Words carry so much meaning, and they should be chosen carefully.
"What did you do that for?"
I hated that question as a kid, and it still turns my stomach now. Whenever an adult said it to me, I cringed. I was getting yelled at, yet again. I didn't know how to answer—I wasn't acting out on purpose. I simply followed my impulses, like anyone, and I couldn't figure out why everything I did was so wrong. I felt so out of control, not to mention worried and humiliated. Imagine my total horror the first time a boyfriend said those accusing words to me as an adult. When conflicts devolve into sharp words and name-calling, even decades later, it's way too easy for me to flash back to the anguish and fear of my childhood.
Words carry so much meaning, and they should be chosen carefully, especially when directed at someone that you love. Even when emotions are running high, it is vitally important not to resort to cruel language. "Can't you be normal?" "What is going through your head?" "What's your problem?" "Can you stop being a freak?" All ADHD'ers have their own particular phrase that still makes them break out in a sweat. Even when they're just empty words, knee-jerk reactions to stress and frustration, they can pack a huge punch.
There are plenty of universal truths to acknowledge here: every kid gets into trouble at some point or another, no one is immune to humiliation, and of course nobody enjoys getting scolded. And yet, growing up as a misunderstood kid with ADHD is a particular kind of misery, and I have yet to meet an ADHD adult who doesn't have some trigger for PTSD-like flashbacks. Whether you have direct experience with what I'm talking about, or whether you simply agree that everyone should be treated with respect, please listen when I say that fights in ADHD relationships must be fair.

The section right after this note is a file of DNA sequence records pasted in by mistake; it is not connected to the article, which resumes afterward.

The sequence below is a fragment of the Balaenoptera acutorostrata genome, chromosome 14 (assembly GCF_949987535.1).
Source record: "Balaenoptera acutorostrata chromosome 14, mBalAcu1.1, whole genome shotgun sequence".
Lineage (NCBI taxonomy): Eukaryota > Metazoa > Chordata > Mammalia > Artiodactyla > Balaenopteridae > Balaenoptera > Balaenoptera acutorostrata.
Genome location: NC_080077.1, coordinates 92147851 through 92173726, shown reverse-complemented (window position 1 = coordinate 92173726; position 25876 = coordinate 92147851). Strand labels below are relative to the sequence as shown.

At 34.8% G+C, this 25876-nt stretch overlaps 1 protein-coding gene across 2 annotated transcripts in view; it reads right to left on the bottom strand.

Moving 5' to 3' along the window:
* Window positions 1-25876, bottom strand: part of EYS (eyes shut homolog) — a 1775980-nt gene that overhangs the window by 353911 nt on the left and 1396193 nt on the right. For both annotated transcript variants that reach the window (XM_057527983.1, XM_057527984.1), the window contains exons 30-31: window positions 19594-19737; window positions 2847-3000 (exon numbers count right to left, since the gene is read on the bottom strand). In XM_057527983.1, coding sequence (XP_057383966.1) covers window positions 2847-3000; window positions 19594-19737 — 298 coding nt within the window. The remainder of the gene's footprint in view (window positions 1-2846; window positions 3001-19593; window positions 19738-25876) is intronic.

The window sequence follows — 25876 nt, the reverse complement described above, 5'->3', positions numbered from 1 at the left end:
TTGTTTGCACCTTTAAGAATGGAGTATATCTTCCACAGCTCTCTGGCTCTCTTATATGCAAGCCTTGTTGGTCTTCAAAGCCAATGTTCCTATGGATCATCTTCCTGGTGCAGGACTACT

If you are cavalier with reprimanding words, name-calling, and an aggressive conflict-resolution style, get ready to watch your ADHD significant other shut down and walk out the door. We've all learned the signals by heart: cruel words and raised voices means that someone is punishing us for just being ourselves, again; we're in big trouble, again; it's time for a big reminder that we're different, not good enough, undeserving of love and respect, again, again, again. To escape from the inevitable pain, the person with ADHD will withdraw from the relationship, basically running and hiding.
No relationship is easy. There will be days when you're driven crazy by messiness, poor punctuality or impulsiveness. Hold on to your connection with this other person, and bring a feeling of calmness and respective even to those stressful moments. Your boyfriend or girlfriend with ADHD is probably one of the most amazing, attractive, captivating people you've ever met. He or she could be creative, energetic, talented, thoughtful, adventurous, artistic, athletic, and a million other great things. Just don't underestimate how thin his or her skin might be. If you're ready for a grownup relationship, show it by fighting like grownups.